Around two months ago, Elon Musk said he was being told that the number of bots on the social media platform he had taken it into his head to buy was “as unknowable as the human soul”. He is now citing the persistence of this unknowing to retreat from the Twitter takeover. A messy courtroom battle is on the horizon. Wherever this dispute travels from here, it has highlighted how secretive social media companies are about the penetration of inauthentic, fake and malicious accounts. Twitter’s claim that its spam accounts have stayed the same, “well under 5%”, since 2013, defies belief. In fact, research firm BotSentinel has found that Twitter is not even classifying these accounts “realistically”.
The way in which Russian misinformation was weaponised through Facebook, as well as YouTube and Twitter, in the 2016 US presidential election is perhaps the starkest example of the turmoil such accounts can unleash. But like a pandemic, the disease is really everywhere, inciting not just hate but also violent acts in the physical world. India has seen ghastly “WhatsApp lynchings”. A Microsoft survey of 22 countries found Indians (64%) the most likely to encounter fake news online.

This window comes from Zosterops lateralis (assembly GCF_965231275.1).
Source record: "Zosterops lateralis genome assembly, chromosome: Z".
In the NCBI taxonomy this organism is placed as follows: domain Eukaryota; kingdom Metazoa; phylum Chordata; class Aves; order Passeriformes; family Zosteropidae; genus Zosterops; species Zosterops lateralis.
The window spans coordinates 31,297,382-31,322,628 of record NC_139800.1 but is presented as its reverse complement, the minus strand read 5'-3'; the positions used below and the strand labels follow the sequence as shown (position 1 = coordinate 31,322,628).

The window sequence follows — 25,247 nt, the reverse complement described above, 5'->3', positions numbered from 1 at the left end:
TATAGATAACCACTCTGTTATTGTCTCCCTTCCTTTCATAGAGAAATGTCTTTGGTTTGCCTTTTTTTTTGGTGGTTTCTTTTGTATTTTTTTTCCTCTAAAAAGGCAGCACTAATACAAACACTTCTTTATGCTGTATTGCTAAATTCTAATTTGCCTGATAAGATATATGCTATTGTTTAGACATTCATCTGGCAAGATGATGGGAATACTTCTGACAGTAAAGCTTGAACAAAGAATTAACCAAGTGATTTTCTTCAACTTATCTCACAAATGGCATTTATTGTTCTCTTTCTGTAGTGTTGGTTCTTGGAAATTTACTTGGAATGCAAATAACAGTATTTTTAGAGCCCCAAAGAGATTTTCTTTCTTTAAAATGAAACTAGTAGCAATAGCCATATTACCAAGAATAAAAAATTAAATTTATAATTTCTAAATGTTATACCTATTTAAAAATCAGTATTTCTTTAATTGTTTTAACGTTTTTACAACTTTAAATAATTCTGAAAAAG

Algorithms are designed to dial up the more infectious and corrosive conversations. Human monitors are pitifully scarce. At Facebook, this job is mostly outsourced and at best pays ten times less than the company’s median salary. Twitter doesn’t insist on real names despite the clear science on anonymity creating disassociation and disinhibition. In short, social media companies should be checking falsehoods by civilising algorithms, hiring more human monitors and curbing, perhaps banning, anonymity. Musk may or may not have other reasons to not buy Twitter. But Twitter and all of social media have a definite problem.
This piece appeared as an editorial opinion in the print edition of The Times of India.
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